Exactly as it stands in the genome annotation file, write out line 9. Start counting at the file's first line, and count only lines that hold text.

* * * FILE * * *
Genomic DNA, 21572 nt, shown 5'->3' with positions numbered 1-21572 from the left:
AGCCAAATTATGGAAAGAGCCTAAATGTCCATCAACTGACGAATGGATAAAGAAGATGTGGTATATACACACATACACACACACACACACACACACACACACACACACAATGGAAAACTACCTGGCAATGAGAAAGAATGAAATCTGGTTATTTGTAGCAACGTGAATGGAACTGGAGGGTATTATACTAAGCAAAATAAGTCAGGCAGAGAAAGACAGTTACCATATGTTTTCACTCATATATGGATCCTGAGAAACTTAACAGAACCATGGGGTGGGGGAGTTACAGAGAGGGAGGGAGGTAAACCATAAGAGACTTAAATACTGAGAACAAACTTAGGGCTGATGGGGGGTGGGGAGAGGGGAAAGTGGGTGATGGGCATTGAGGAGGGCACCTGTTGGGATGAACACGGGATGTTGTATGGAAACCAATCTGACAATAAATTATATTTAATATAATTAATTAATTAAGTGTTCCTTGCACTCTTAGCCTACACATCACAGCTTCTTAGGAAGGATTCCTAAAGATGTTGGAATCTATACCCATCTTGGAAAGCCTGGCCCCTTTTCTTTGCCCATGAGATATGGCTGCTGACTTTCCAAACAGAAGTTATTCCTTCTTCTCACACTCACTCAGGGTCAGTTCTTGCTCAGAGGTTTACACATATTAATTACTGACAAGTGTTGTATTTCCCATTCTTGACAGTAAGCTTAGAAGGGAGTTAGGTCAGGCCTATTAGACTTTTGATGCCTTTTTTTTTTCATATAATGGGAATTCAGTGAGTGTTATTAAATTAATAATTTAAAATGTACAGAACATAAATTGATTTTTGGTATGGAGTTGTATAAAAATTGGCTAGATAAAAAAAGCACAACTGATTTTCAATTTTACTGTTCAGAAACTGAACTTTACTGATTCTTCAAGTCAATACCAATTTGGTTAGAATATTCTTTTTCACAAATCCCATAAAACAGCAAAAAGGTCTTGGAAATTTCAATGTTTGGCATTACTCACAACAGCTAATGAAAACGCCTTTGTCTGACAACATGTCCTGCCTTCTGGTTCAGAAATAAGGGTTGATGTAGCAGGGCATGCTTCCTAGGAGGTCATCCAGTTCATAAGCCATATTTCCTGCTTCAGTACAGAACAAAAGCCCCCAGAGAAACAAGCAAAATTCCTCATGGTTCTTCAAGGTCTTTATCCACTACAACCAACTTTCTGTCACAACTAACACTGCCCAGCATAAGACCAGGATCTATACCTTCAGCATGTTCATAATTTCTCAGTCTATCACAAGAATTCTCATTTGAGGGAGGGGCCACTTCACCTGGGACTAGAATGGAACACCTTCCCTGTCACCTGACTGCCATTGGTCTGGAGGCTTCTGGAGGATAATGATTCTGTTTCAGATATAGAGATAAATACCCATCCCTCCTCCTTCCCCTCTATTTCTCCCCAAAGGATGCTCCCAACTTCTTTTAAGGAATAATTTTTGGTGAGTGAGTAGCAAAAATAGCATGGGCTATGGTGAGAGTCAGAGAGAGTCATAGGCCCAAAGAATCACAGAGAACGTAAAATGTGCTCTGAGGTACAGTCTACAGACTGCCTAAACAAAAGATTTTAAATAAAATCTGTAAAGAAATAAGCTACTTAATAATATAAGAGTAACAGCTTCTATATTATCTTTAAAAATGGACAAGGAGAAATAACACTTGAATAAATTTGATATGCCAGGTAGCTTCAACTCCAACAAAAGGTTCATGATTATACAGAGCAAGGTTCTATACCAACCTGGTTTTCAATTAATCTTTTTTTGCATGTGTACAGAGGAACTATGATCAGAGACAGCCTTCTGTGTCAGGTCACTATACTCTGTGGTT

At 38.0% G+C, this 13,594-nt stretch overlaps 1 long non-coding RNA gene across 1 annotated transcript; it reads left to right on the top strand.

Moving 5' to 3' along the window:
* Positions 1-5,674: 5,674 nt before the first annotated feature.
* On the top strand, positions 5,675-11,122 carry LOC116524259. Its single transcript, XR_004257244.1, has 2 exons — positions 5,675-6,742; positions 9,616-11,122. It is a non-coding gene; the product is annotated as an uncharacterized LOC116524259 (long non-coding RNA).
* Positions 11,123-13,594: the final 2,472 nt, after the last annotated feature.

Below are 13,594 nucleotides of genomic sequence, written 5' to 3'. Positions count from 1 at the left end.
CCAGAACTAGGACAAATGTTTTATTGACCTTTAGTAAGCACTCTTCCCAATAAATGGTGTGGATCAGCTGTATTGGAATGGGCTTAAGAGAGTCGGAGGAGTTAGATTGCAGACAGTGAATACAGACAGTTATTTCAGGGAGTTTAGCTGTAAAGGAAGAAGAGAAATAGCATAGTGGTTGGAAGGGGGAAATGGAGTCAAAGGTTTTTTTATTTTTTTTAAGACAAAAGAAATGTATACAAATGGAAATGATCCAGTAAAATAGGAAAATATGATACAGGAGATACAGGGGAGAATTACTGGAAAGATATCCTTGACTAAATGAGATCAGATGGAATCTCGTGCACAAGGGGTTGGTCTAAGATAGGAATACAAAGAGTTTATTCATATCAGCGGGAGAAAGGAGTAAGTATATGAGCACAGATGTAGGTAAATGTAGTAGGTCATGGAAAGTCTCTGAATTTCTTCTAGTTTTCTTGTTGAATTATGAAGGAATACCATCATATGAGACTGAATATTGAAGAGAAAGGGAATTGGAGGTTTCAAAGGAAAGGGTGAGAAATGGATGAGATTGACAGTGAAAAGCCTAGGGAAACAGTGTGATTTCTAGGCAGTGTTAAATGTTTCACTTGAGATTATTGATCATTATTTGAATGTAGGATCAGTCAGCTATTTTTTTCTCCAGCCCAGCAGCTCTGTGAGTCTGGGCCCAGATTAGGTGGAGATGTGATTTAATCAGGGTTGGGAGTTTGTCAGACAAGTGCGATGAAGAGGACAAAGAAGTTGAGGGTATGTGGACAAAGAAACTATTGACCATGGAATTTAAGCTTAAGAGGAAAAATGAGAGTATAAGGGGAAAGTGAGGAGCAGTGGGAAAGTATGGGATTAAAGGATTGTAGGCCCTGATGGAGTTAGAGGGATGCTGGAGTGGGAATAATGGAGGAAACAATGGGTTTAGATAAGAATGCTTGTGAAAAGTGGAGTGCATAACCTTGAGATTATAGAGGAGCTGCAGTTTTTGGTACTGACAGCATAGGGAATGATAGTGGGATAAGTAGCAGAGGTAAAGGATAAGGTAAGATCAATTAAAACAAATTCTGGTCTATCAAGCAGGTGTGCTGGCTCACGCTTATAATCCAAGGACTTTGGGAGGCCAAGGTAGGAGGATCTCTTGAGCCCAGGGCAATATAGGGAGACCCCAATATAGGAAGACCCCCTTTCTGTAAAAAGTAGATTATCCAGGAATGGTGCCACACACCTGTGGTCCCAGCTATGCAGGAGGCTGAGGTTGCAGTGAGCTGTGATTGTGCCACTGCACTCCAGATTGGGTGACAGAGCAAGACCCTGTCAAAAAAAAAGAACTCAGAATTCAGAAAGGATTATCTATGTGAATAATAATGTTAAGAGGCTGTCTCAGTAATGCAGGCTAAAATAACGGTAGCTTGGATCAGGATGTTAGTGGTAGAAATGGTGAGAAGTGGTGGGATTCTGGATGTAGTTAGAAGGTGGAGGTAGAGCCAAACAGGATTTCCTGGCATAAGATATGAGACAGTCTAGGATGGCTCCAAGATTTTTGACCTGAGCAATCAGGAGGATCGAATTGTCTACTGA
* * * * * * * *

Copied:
CCAGAACTAGGACAAATGTTTTATTGACCTTTAGTAAGCACTCTTCCCAATAAATGGTGTGGATCAGCTGTATTGGAATGGGCTTAAGAGAGTCGGAGGAGTTAGATTGCAGACAGTGAATACAGACAGTTATTTCAGGGAGTTTAGCTGTAAAGGAAGAAGAGAAATAGCATAGTGGTTGGAAGGGGGAAATGGAGTCAAAGGTTTTTTTATTTTTTTTAAGACAAAAGAAATGTATACAAATGGAAATGATCCAGTAAAATAGGAAAATATGATACAGGAGATACAGGGGAGAATTACTGGAAAGATATCCTTGACTAAATGAGATCAGATGGAATCTCGTGCACAAGGGGTTGGTCTAAGATAGGAATACAAAGAGTTTATTCATATCAGCGGGAGAAAGGAGTAAGTATATGAGCACAGATGTAGGTAAATGTAGTAGGTCATGGAAAGTCTCTGAATTTCTTCTAGTTTTCTTGTTGAATTATGAAGGAATACCATCATATGAGACTGAATATTGAAGAGAAAGGGAATTGGAGGTTTCAAAGGAAAGGGTGAGAAATGGATGAGATTGACAGTGAAAAGCCTAGGGAAACAGTGTGATTTCTAGGCAGTGTTAAATGTTTCACTTGAGATTATTGATCATTATTTGAATGTAGGATCAGTCAGCTATTTTTTTCTCCAGCCCAGCAGCTCTGTGAGTCTGGGCCCAGATTAGGTGGAGATGTGATTTAATCAGGGTTGGGAGTTTGTCAGACAAGTGCGATGAAGAGGACAAAGAAGTTGAGGGTATGTGGACAAAGAAACTATTGACCATGGAATTTAAGCTTAAGAGGAAAAATGAGAGTATAAGGGGAAAGTGAGGAGCAGTGGGAAAGTATGGGATTAAAGGATTGTAGGCCCTGATGGAGTTAGAGGGATGCTGGAGTGGGAATAATGGAGGAAACAATGGGTTTAGATAAGAATGCTTGTGAAAAGTGGAGTGCATAACCTTGAGATTATAGAGGAGCTGCAGTTTTTGGTACTGACAGCATAGGGAATGATAGTGGGATAAGTAGCAGAGGTAAAGGATAAGGTAAGATCAATTAAAACAAATTCTGGTCTATCAAGCAGGTGTGCTGGCTCACGCTTATAATCCAAGGACTTTGGGAGGCCAAGGTAGGAGGATCTCTTGAGCCCAGGGCAATATAGGGAGACCCCAATATAGGAAGACCCCCTTTCTGTAAAAAGTAGATTATCCAGGAATGGTGCCACACACCTGTGGTCCCAGCTATGCAGGAGGCTGAGGTTGCAGTGAGCTGTGATTGTGCCACTGCACTCCAGATTGGGTGACAGAGCAAGACCCTGTCAAAAAAAAAGAACTCAGAATTCAGAAAGGATTATCTATGTGAATAATAATGTTAAGAGGCTGTCTCAGTAATGCAGGCTAAAATAACGGTAGCTTGGATCAGGATGTTAGTGGTAGAAATGGTGAGAAGTGGTGGGATTCTGGATGTAGTTAGAAGGTGGAGGTAGAGCCAAACAGGATTTCCTGGCATAAGATATGAGACAGTCTAGGATGGCTCCAAGATTTTTGACCTGAGCAATCAGGAGGATCGAATTGTCTACTGA